Should Christians get caught up in ‘rapture’?

Left Behind, the movie, is compelling evidence that people are fascinated with “rapture,” the belief that believers will be taken from the earth in “last days.” The 16-book series by Tim LaHaye and Jerry B. Jenkins sold over 65 million copies. Smelling a sacred cash cow, HBO is also running a post-rapture series called The Leftovers. And last days books have sold well since Hal Lindsey’s The Late Great Planet Earth argued for Christ’s return before 1988. (Apparently, Hal was wrong.)

First, the movie:

The film stars Nicholas Cage as Rayford Steele, who is piloting a commercial airliner when—SPOILER ALERT—passengers simply vanish from the plane as well as millions of others from around the globe. His daughter, played by Cassi Thomson, is left to search for her lost mother and brother.

Secular critics are giving the film a two out of 100 at And Christian reviewers aren’t enraptured either. Nell Minow, the “Movie Mom,” at writes, “Left Behind is being marketed as Christian entertainment, but it does not qualify in either category.”

Emma Koonse at writes, “Film leaves audiences behind with poor dialog, abysmal cinematography and flat performances.”

And Christianity Today’s Jackson Cuidon complains, “Most Christians within the world of the movie—whether the street-preacher lady at the airport or Rayford Steele’s wife—are portrayed as insistent, crazy, delusional, or at the very least just really annoying.”

Ouch! Critics can be so critical!

Second the rapture itself:

The concept is based on the apostle Paul’s letter to the Thessalonians:

      For the Lord himself will descend from heaven with a cry of command, with the voice of an archangel, and with the sound of the trumpet of God. And the dead in Christ will rise first. Then we who are alive, who are left, will be caught up together with them in the clouds to meet the Lord in the air, and so we will always be with the Lord (1 Thessalonians 4:16-17).

According to that description, it doesn’t seem to be an event where you’re enjoying coffee with a friend and suddenly, unexpectedly, he vanishes right before your eyes—leaving only his pumpkin spice latte and titanium knee behind. (According to the book series, replacement parts are not rapture-able.)

On the contrary, the being “caught up” (the Greek word is harpazo) seems to be a noisy, raucous affair with Jesus Christ Himself coming down from heaven, the voice of the archangel, trumpet blasts, people rising out of graves, and living believers being caught up into the clouds to meet the Lord. Nothing surreptitious about this “rapture”!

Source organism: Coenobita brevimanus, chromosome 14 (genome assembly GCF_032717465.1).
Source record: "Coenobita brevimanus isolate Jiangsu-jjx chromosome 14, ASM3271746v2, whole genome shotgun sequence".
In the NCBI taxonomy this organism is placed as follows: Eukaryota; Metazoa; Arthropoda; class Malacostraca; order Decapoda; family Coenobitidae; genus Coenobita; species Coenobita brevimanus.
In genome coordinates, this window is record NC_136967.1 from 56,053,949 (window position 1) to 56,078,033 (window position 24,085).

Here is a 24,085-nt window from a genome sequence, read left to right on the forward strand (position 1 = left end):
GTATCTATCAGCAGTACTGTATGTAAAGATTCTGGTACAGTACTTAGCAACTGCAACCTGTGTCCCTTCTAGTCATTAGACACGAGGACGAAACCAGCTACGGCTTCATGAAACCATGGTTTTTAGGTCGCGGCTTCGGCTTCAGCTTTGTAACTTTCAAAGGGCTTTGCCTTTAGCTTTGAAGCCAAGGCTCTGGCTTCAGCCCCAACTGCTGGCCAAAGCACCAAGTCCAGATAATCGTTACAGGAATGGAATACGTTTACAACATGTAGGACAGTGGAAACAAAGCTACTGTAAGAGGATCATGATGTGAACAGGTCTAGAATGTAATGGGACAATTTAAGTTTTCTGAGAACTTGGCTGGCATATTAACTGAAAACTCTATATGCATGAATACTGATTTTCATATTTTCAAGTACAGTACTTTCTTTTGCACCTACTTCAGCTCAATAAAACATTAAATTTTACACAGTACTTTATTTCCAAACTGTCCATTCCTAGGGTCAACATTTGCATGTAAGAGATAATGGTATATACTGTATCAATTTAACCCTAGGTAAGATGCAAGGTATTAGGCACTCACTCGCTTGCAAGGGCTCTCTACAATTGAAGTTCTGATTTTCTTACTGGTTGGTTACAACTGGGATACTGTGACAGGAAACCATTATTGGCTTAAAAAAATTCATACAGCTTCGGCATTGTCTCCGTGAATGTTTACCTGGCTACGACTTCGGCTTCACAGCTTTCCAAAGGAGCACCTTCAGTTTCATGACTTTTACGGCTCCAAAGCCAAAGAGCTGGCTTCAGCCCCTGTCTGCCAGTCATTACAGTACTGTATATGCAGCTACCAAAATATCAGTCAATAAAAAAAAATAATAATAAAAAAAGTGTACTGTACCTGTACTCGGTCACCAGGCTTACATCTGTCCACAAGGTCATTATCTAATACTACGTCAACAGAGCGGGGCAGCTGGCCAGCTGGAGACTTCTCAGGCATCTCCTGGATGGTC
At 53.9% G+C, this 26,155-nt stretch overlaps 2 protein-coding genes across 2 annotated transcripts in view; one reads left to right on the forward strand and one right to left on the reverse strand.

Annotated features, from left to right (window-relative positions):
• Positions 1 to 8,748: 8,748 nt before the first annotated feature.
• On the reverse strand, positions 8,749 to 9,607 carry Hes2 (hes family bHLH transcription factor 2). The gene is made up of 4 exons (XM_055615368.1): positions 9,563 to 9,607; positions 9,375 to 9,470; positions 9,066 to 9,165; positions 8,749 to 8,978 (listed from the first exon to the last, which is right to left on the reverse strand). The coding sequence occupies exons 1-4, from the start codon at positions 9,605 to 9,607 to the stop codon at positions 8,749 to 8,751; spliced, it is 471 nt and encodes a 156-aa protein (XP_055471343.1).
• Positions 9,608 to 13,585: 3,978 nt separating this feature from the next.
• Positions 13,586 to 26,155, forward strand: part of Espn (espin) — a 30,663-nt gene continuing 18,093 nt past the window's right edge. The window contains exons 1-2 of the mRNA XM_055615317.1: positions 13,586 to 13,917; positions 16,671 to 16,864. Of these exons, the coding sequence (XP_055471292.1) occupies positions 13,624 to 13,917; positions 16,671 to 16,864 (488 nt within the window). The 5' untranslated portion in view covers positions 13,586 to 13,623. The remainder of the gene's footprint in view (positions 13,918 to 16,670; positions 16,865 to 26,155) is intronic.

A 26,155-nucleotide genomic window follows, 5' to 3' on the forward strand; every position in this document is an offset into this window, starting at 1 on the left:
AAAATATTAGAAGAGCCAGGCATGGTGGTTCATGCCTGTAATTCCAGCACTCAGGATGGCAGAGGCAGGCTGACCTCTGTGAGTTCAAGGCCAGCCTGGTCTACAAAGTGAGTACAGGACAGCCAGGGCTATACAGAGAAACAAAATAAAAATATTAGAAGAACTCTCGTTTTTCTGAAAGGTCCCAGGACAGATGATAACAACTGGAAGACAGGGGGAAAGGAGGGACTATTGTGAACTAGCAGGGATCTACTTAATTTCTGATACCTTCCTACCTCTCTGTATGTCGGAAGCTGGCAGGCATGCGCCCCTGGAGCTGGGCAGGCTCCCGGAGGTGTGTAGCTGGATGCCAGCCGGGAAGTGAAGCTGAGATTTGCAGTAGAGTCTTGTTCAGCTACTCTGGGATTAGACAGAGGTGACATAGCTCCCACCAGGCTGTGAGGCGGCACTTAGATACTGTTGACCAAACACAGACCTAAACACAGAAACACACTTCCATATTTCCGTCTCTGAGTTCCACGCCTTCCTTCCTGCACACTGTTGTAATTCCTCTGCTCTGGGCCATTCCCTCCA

Compared to the 2,000-year history of Christ’s Church, the modern day concept of rapture is, well, modern. Generally, two sides are caught up in the debate. The ancient view includes Roman Catholics, Orthodox Christians, Lutherans and Reformed groups who believe this harpazo is one event that happens in the final resurrection and judgment.

What is known as the “pre-tribulation” view was developed in the 1830s by John Nelson Darby and the Plymouth Brethren, and then popularized with the commentary of the Scofield Reference Bible. This group believes Christ will “rapture” believers before a time of intense “tribulation” (The Revelation’s dreadful seals, trumpets and bowls of judgment poured out on the earth) and after that, Christ Himself will return for the final resurrection and judgment.

Third, my two-cents worth:

1. Jesus will return: This is made clear in Matthew 24:3-25:46; Luke 21:7-36; 1 Thessalonians 4:13-18; 5:1-6; 1 Peter 3:1-18 and the entire book of Revelation. I have no doubts.

2. However, I think we do the cause of Christ a great disservice by trying to create dogmatic charts and time-lines to explain and simplify the incomprehensible images of Daniel and The Revelation. (Pin-point predictions have been preached since Hilary of Poitiers announced the world would end in the year of 365. It didn’t.)

And making movies that are more B-grade sci-fi thrillers than enlightening entertainment cheapen the profound truth of God’s mysterious workings in this world.

3. I tend to subscribe to John Wesley’s teaching on the events of the last days:

      I said nothing less or more . . . concerning the end of the world. . . . I have no opinion at all on it: I can determine nothing at all about it. . . . I have only one thing to do, to save my soul, and those that hear me.

“Come, Lord Jesus! The grace of the Lord Jesus be with all. Amen” (Revelation 22:21).

Jim is an author, speaker and pan-millennial believing “Everything will pan out in the end.”

Copyright © 2014 James N. Watkins. First published in The Presidential Prayer Team’s Viewpoint, October 2014.

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